1940 __ Sound feedbacks - World War II
‣ Comment : How difficult it was for British intelligence to counter stereophonic remote control is told by its chief technical officer, Professor Reginald Jones. Because the Luftwaffe's radio beam transmitters operated in frequency ranges even beyond VHF, which in 1940 the Secret Service was incapable of receiving and of which it had no conception, help could only come from a profane illumination. An incident occurred on the Farnborough airfield while testing a loudspeaker system attached to a fuselage, which, just like in today's Pentagon project, was designed to blast rebellious natives in North-West India with divine voices. When the officer standing in front of the microphone heard his voice coming from the distant loudspeaker two seconds later, he laughed about this acoustic delay. His laughter, in turn, was returned as another echo until the feedback affected all the participants and Farnborough resounded with a noise similar to that heard when rock musicians lean their guitars against the speakers. "[A] system that laughed by itself," Jones called it. But instead of laughing along, he chose to understand: feedback, the principle of all oscillators, can also generate centimetric wave frequencies, something the experts refused to believe. Jones ordered the construction of synchronized receivers which, in turn, located the Luftwaffe's radio beam transmitters and their targets. The Battle of Britain was won. (Even if the warlord Churchill, not wanting to reveal to the enemy that his secrets had been revealed, disallowed the evacuation of Coventry which had already been identified as a target city.). (Friedrich Kittler)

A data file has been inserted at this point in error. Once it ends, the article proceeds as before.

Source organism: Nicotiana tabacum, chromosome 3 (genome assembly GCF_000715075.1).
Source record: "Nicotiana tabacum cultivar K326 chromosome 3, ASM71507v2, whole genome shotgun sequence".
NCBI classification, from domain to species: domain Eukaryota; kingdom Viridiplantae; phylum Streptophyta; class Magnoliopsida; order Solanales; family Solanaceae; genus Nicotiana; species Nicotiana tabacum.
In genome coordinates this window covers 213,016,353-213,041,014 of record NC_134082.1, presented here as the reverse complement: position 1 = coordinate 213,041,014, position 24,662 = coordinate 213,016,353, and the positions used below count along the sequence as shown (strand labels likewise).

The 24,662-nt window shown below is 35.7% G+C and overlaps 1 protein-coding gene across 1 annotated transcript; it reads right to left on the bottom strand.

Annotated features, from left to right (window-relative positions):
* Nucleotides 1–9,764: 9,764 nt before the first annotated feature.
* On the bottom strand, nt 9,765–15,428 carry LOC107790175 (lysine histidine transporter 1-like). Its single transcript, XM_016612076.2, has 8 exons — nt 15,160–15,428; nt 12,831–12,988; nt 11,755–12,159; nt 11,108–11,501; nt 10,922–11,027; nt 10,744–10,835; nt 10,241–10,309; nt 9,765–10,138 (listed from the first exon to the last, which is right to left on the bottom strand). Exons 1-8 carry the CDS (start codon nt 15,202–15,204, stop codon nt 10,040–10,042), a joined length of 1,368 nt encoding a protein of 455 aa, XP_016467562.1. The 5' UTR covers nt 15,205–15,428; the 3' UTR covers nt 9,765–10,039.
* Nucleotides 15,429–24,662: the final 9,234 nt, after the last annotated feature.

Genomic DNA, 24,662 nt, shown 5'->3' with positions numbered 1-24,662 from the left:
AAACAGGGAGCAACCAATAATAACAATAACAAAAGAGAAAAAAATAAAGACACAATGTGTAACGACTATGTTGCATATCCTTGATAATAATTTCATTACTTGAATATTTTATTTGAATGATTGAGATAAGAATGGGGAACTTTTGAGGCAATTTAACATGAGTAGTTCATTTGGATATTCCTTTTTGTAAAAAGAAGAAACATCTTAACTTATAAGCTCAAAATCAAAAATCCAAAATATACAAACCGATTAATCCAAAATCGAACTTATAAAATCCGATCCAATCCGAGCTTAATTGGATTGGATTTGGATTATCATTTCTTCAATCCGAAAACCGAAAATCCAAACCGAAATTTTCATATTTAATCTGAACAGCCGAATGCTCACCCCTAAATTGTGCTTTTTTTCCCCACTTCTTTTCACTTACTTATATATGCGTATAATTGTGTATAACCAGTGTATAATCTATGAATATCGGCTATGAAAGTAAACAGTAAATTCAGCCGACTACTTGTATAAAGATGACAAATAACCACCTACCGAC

‣ Source : Kittler, Friedrich A. (1986), “Grammophon Film Typewriter”, Berlin: Brinkmann & Bose; and also, “Gramophone, Film, Typewriter”, translated by Geoff Winthrop-Young and Michael Wutz, Stanford: Stanford University Press, 1999.
‣ Urls : http://www.stanford.edu/class/history34q/readings/Kittler/GramFilmTypwriter/Kittler_Gramophone.html (last visited )
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